A U.S. Navy EP-3 surveillance plane, flying over international waters, was harassed by a Russian Su-27 Flanker fighter jet yesterday. The Russian fighter jet flew within five feet of the American aircraft, in what Navy officials told CNN was an “unsafe intercept.”
Intercepts of military aircraft in international airspace aren’t that unusual, and they usually happen without incident. Flying this close, however, is definitely out of the ordinary.
The U.S. Navy’s 6th Fleet released video of the incident taken from the EP-3, with the much more maneuverable fighter jet crossing directly in front of the path of the surveillance plane:
The incident occurred over the Black Sea, which isn’t the least restive place in the world. Bordered by the Russian-occupied Ukrainian Crimean peninsula, Turkey, Georgia and its own associated Russian-occupied territories, it very well could be yet another flashpoint for war, which is why the U.S Navy conducts extensive air and sea patrols of its international and allied waters. It’s also home to Russia’s Black Sea fleet, which is a major strategic component of the Russian Navy.
Accordingly, this isn’t the first time the U.S. Navy has had to deal with Russian planes buzzing its craft in the Black Sea. Back in 2015, Russian Su-24 attack jets made multiple low passes aimed at the USS Ross, an Arleigh Burke-class destroyer.
The American and Russian governments provided dueling statements about the incident to CNN:
US Naval Forces Europe, which oversees US operations in the region, provided more detail about the intercept, which it said lasted a total of two hours and 40 minutes.
“This interaction was determined to be unsafe due to the SU-27 closing to within five feet and crossing directly through the EP-3's flight path, causing the EP-3 to fly through the SU-27's jet wash,” US Naval Forces Europe spokesman, Capt. Pamela Kunze told CNN.
“Unsafe actions increase the risk of miscalculation and midair collisions,” Kunze said, adding, “The US aircraft was operating in accordance with international law and did not provoke this Russian activity.”
The Russian Defense Ministry said its fighter jet flew “strictly in accordance with international rules” when it intercepted the US surveillance plane.
In a statement, the Defense Ministry said that an “unidentified air target” was detected approaching Russian airspace at about midday over the neutral waters of the Black Sea.
“A Su-27 fighter was sent to intercept the target and approached the aircraft at a safe distance and identified it as an ER-3E (Aries II) US reconnaissance aircraft,” the statement said. “The crew of the fighter jet reported the identification of the American reconnaissance aircraft and accompanied it, preventing it from violating Russian airspace, observing all necessary security measures.”
“The entire flight of the Russian Su-27 was strictly in accordance with international rules for the use of airspace and there were no extraordinary events,” the statement added.
The American State Department went on to issue a strongly-worded press release accusing the Russian government of “flagrantly violating” international law.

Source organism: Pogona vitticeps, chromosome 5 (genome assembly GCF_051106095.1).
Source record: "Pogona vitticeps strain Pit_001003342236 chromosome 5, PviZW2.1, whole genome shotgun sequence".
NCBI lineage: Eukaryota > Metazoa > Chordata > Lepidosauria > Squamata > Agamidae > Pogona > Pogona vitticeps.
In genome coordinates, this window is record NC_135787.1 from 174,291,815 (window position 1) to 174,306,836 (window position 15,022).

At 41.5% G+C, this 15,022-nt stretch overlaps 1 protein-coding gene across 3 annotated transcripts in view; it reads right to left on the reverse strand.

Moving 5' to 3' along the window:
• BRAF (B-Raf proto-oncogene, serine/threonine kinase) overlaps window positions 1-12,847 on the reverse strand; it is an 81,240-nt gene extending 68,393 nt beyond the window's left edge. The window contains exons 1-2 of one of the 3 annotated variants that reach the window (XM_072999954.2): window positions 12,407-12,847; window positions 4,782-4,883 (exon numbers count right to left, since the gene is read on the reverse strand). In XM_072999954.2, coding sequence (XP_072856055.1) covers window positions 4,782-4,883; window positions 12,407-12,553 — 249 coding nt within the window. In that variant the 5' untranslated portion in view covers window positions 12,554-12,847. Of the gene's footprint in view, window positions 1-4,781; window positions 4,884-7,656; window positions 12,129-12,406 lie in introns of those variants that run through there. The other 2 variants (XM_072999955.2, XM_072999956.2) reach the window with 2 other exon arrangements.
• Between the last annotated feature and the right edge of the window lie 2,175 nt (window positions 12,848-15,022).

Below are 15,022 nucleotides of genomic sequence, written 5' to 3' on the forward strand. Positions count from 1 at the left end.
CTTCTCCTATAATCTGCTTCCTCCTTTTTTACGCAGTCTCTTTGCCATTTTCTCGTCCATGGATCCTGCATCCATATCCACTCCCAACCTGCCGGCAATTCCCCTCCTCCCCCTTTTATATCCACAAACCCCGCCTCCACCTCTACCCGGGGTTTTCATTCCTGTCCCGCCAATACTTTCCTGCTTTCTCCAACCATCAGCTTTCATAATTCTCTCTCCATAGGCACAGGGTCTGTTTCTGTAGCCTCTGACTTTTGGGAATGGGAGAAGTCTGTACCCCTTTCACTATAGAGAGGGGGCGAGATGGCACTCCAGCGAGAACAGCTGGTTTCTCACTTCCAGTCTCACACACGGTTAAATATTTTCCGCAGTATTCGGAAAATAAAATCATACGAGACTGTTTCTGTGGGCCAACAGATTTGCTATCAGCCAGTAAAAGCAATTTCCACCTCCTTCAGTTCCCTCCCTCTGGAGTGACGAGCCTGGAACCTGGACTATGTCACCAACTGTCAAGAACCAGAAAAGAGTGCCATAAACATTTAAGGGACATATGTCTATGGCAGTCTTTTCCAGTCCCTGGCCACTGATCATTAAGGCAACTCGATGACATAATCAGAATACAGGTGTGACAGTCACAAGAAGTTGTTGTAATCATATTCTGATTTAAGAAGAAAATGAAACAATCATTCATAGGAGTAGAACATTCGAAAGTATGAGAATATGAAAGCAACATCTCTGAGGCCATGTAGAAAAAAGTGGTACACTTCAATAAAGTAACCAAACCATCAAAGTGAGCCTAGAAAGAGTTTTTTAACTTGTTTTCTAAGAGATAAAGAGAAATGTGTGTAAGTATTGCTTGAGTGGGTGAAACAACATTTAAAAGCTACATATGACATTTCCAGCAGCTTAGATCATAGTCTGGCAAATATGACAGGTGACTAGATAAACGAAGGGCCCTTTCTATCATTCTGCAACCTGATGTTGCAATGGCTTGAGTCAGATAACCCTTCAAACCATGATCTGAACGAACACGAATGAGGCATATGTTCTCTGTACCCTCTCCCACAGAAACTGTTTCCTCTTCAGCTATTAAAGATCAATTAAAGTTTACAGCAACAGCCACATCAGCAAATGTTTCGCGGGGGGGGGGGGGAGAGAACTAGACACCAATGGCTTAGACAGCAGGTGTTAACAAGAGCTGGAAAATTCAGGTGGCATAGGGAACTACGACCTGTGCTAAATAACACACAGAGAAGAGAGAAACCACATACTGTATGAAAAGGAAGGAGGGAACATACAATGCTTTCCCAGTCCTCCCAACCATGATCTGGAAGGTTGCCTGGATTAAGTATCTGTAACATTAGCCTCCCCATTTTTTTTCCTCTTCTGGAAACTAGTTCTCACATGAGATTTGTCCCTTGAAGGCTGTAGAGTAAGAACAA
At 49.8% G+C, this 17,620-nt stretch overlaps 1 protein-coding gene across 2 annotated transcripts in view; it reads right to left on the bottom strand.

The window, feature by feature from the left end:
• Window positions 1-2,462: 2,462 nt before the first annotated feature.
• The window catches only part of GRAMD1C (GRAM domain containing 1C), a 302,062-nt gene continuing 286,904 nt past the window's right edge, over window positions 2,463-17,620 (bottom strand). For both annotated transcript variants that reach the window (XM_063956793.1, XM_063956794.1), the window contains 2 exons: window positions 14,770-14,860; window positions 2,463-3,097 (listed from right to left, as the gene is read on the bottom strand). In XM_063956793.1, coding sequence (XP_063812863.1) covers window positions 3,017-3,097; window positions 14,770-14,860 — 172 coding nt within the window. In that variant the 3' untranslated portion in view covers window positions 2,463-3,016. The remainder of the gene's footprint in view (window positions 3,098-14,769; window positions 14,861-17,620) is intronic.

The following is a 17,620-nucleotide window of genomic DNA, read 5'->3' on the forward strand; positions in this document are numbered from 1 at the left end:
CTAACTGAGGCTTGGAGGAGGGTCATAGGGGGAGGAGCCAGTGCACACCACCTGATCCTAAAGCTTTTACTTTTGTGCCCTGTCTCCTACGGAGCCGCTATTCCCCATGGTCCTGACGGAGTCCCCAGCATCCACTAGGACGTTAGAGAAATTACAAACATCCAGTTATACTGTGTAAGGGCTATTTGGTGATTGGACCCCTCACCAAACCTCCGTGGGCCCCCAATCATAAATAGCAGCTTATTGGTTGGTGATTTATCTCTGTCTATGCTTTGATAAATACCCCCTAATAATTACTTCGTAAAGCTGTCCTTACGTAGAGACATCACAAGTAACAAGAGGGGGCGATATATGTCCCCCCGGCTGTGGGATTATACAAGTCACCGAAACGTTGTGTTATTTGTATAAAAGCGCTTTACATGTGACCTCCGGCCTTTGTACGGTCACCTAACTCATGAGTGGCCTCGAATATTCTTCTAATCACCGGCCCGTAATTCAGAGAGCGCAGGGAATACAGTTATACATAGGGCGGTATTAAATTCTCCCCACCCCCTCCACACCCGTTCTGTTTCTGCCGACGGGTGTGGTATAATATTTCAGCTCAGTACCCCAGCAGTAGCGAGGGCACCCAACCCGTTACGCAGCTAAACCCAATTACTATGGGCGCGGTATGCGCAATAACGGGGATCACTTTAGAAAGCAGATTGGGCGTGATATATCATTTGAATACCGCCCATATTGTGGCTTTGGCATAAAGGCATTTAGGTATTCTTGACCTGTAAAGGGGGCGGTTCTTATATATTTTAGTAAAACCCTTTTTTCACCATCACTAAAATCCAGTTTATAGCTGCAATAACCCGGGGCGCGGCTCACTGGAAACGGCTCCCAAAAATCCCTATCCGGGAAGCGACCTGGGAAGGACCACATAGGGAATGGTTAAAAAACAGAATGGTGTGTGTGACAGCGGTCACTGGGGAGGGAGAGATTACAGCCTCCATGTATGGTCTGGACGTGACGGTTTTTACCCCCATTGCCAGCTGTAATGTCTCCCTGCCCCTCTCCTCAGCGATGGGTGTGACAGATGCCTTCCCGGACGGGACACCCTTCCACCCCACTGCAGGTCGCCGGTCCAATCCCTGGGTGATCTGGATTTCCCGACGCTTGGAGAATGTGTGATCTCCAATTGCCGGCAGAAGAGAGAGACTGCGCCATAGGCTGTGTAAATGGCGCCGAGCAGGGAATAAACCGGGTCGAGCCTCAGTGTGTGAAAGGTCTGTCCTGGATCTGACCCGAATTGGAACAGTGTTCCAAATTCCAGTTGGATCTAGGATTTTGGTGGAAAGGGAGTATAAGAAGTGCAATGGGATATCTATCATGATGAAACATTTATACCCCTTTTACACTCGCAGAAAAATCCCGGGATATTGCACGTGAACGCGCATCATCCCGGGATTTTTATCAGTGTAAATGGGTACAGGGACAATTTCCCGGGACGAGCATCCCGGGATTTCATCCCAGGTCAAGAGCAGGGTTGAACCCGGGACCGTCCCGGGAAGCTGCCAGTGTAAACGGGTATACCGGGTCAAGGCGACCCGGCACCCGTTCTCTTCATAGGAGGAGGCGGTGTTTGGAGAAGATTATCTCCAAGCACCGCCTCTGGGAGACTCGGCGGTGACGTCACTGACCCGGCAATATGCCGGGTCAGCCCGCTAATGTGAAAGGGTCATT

By contrast, Russian propaganda outfit RT quoted the Russian defense ministry saying that “the jet shepherded it ‘at a safe distance’ before the spy plane changed course away from Russian airspace.”
The EP-3 Aries II is a four-engine surveillance plane, mostly aimed at signals reconnaissance, or the gathering of electronic communications such as radio and data traffic. U.S. Navy EP-3s regularly ply international airspace near American rivals, and these sorts of incidents aren’t a joke at all. In 2001, an aggressive Chinese J-8 fighter jet collided with an American EP-3 in what’s become known as the Hainan Island incident. The J-8 crashed and its pilot was killed, while the heavily damaged EP-3 was forced to land on China’s Hainan Island, home to a major Chinese naval base.
The American EP-3 was eventually dismantled by the Chinese government, and returned in pieces. The EP-3, stuffed with classified material and sensitive listening devices, provided an intelligence boon to the Chinese military, according to a U.S. Navy-NSA report released as part of the Edward Snowden documents and first reported by the Intercept:
The crew managed to jettison some cryptographic keying material, as well as codebooks and two laptops out the emergency hatch. But 16 cryptographic keys, other codebooks and laptops, and a large computer for processing signals intelligence remained on board. As for the signals collection equipment, they destroyed the display terminals and controls but not the tuners and signals-processors, the most critical parts of the systems. The plane also had a number of cryptographic voice and data devices onboard — for securing communication and data transmissions between the plane and home base — that didn’t get destroyed, although the crew managed to zero-out the memory on them.
The Russian Sukhoi Su-27 Flanker, on the other hand, is a highly agile fighter jet capable of impressive post-stall maneuvers, such as the Pugachev’s Cobra:
In August of 2014, a Chinese fighter jet did a barrel roll over another American Navy reconnaissance plane. In 2015, another Russian fighter jet came within 10 feet of an American reconnaissance plane.